Highpoint Church, where controversial teaching pastor Andy Savage resigned from in March after being accused of sexually assaulting a woman 20 years ago, will be closing its Arlington campus in Tennessee.
Lead Pastor Chris Conlee announced in a video message last Friday, that the final service at the Arlington location will be held on June 24. From then on, the megachurch will meet at two, instead of three locations.
Highpoint Church had a partnership with Macon Road Baptist Church in Arlington for the past couple years. In addition to holding its own services on Sundays, Macon Road also hosted two Highpoint services.
Conlee explained that they were unsuccessful in their search to find a more permanent location in Arlington. At the same time, Macon Road informed Conlee that they were planning to find a new lead pastor to succeed their current one, Wayne Webb, when he retires.
Thus, “in light of their recent decision and our current circumstances, we feel it’s best to bring our Highpoint family back to East Memphis and Collierville,” Conlee said, adding that Macon Road has been a “true partner in ministry.”
Moving forward, the Highpoint pastor said both of their campuses “will predominantly offer live teaching at both worship services” as staff who served at the Arlington campus join the other two locations.
The announcement comes months after Savage resigned and apologized for comments he made earlier at Highpoint where he seemed to downplay the trauma he caused Jules Woodson, who accused him of coercing her into performing oral sex 20 years ago while he was her youth pastor. He had insisted that the moment was consensual.
“I have come to understand Jules’ vantage point better, and to appreciate the courage it took for her to speak up. When Jules cried out for justice, I carelessly turned the topic to my own story of moral change, as if getting my own life in order should help to make up for what she went through and continues to go through,” Savage said.
“Morality is meant to guard against injustices, not to minimize them, to compensate for them, or to obscure them. I agree with Jules that, of all places, we as the Church should be getting this right.”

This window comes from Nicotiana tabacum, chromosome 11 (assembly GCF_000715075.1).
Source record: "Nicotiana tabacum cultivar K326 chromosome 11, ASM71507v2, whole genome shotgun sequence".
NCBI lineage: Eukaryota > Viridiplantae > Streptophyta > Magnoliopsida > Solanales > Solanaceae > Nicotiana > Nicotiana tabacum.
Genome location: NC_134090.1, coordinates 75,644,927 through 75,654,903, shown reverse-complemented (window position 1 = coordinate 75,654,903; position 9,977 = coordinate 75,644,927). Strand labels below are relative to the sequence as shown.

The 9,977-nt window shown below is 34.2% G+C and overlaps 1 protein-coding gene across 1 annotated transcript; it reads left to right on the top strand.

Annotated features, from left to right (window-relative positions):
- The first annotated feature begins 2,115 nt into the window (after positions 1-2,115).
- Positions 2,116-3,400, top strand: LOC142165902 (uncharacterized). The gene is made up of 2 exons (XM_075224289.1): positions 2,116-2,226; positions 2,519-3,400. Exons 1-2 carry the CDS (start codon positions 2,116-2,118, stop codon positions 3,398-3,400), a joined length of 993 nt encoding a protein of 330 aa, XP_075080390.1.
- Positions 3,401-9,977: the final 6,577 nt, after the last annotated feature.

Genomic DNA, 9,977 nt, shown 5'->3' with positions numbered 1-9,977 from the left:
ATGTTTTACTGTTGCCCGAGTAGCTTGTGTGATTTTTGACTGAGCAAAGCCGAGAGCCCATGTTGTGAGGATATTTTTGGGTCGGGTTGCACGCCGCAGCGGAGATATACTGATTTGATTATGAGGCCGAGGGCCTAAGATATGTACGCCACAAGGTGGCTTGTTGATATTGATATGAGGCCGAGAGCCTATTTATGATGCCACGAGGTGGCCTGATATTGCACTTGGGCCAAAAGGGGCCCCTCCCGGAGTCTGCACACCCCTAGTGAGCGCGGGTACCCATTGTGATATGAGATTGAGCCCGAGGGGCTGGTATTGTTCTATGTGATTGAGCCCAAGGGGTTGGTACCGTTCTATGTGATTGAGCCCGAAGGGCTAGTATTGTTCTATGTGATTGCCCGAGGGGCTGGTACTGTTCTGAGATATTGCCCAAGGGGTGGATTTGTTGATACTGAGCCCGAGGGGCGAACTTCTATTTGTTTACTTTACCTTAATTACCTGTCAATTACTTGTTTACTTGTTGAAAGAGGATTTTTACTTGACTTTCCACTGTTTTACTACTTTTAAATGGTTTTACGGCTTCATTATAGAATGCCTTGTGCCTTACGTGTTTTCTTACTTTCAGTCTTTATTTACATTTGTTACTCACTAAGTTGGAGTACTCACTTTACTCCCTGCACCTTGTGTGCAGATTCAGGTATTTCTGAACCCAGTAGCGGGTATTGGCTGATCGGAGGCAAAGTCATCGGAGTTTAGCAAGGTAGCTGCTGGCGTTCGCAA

The pastor explained that his realization came following a leave of absence, where he realized he needed to step down, despite continued support from Conlee who expressed “total confidence in the redemptive process Andy went through” following the assault.
“I now believe it’s appropriate for me to resign from my staff position at Highpoint Church and step away from ministry in order to do everything I can to right the wrongs of the past. Apologies are important, but more is required,” Savage stated.
“I know that stepping down once, or even a second time, still doesn’t make things right for Jules. But addressing my own acts of abuse this way acknowledges the importance of confronting abuse in our culture and in the Church at large. In addition, I will continue striving to grow through this experience going forward as I seek God’s will.”
Responding to the news of Highpoint’s Arlington campus closing down, church members said that the last few months have been a difficult time for the community.
“It saddens me to see it all happening, and my hope is that after it is all said and done, we can move forward and build a church members and Memphis can be proud of,” said Steven Russell on Twitter.
He added, “I don’t want to simply ramble on about @hpmemphis and the fallout that continues, but I think the church leadership is underestimating the amount of talking that is taking place by congregants. It is eroding faith in leadership because it feels like things are being hidden.”